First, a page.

Today, I stumbled across Mike Rowe's video that Tamara mentioned.  Here's a link to Don't Follow Your Passion.
Jeff Jackson Added Nov 19, 2017 - 8:43pm
Great link, Leroy!  Mike Rowe has certainly spent more than his share of time experiencing jobs that few would be passionate about.
Mike Rowe was at one time an opera singer, and you don’t see him singing.  I like his take on it, and yes thanks Leroy, for the link, it is, indeed valuable.  You might find that you like something a lot more than you think you would if you just tried it. I was once told by one of my evaluators not to think that my students shared my passion for history.  Not that I shouldn’t  have the passion, just realize that the students might not. That certainly does not mean I don’t have passion for history. Mike is right that if your degree doesn’t get you where you want to go, then by all means, seek alternatives. I have what I call the "two-year rule" meaning that if you get the degree and spend two years without much luck in the job market, consider your options. I wish someone would have given me the "two year rule" a long time ago. I actually had an interviewer make fun of that rule. Since it was an interview, I didn't unleash my skills of debate and reasoning to defend my position. I won't offer my opinion of the interviewer, but suffice to say it was not flattering.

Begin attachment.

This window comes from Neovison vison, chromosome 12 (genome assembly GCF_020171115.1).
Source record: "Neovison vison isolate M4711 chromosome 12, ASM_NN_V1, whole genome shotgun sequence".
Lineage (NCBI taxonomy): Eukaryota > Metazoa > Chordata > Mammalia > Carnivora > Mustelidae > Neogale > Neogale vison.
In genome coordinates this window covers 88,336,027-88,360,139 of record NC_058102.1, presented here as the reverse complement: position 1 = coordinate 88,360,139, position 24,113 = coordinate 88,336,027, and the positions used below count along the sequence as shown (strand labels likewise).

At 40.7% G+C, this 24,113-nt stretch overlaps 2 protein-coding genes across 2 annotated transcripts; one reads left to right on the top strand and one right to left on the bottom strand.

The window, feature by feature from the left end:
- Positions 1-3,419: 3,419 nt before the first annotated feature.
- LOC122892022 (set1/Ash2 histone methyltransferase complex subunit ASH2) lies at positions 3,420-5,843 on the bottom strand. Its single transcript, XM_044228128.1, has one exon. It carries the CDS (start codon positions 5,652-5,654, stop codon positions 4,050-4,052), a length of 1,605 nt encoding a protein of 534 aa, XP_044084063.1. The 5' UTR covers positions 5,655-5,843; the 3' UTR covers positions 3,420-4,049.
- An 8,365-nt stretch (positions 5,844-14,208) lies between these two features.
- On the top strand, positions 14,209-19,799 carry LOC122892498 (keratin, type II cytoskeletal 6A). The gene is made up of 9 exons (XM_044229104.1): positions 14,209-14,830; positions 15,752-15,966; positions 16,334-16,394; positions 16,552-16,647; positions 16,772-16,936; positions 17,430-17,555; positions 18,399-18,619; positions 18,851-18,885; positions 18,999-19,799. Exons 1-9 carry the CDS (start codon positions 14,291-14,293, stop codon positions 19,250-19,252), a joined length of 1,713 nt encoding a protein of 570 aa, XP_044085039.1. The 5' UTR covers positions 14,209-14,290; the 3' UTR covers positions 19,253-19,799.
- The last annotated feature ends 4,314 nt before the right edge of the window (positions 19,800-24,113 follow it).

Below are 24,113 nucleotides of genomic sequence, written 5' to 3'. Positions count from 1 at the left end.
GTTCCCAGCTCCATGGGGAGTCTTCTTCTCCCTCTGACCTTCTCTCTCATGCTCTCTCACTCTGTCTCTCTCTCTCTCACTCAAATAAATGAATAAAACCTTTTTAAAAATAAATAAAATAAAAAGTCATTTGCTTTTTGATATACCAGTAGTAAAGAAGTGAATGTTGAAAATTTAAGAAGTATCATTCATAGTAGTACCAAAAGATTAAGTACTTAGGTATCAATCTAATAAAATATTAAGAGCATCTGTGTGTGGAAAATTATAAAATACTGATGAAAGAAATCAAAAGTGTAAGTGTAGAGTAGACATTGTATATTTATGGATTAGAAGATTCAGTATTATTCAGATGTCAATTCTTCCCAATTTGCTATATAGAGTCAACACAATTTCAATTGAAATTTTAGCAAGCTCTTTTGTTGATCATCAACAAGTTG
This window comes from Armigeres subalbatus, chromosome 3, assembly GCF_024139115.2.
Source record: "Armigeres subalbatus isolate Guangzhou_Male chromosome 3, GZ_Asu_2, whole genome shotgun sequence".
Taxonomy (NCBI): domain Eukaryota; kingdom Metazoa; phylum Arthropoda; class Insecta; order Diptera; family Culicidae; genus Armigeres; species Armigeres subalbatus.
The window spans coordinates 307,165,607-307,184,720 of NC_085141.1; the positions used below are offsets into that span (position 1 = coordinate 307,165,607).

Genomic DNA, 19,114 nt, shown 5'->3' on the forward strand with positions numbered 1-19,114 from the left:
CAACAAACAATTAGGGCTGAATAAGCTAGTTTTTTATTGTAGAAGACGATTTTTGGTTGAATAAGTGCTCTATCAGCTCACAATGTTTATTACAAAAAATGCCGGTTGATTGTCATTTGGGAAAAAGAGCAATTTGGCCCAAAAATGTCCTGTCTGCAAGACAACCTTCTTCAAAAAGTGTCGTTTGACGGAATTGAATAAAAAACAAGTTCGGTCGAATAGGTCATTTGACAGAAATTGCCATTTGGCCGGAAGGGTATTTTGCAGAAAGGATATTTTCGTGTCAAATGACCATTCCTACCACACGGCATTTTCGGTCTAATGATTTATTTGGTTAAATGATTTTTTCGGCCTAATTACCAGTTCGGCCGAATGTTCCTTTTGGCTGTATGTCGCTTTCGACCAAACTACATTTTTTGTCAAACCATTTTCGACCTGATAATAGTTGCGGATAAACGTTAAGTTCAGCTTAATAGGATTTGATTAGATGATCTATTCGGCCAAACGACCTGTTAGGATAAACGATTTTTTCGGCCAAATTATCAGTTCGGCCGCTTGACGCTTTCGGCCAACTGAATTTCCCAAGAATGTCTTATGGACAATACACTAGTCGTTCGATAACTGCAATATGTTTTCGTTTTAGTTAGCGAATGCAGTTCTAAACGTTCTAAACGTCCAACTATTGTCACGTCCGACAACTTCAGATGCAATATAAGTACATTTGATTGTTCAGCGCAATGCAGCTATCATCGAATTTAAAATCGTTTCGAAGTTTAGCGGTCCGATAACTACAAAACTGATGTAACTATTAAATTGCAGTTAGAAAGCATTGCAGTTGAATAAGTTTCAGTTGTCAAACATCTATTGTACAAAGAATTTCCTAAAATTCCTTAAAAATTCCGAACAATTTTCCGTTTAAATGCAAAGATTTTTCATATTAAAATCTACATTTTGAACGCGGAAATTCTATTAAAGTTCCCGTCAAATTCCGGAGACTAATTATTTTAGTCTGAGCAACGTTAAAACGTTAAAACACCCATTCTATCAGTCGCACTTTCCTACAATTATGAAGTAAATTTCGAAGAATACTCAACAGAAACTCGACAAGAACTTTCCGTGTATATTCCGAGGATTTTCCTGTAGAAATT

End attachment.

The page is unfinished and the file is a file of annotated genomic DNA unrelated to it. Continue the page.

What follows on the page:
What I will say also about Mike’s speech is that many employers do not understand how certain degrees might offer up skills that they could use, but they just pass the candidate, or applicant, right over.  The problem-solving skills that my first degree gave me have proven quite valuable, and more valuable than people with more specialized degrees in solving the problems of the business. The same goes for teaching. 
A lot of degrees go unappreciated, and the “skills gap” that Mike mentions might not be as big if some employers recognized the skills that some lesser-valued degrees give a person. My business-school graduate bosses were often clueless as to how to solve problems, but they were very skilled at taking credit for efforts, (in this case solutions) that I devised.  It might have been a team effort, but a lot of the time they just piled the problems on me and went away, only to return and take credit for things which they had no effort in achieving. The old "we killed a bear, poppa shot it" story.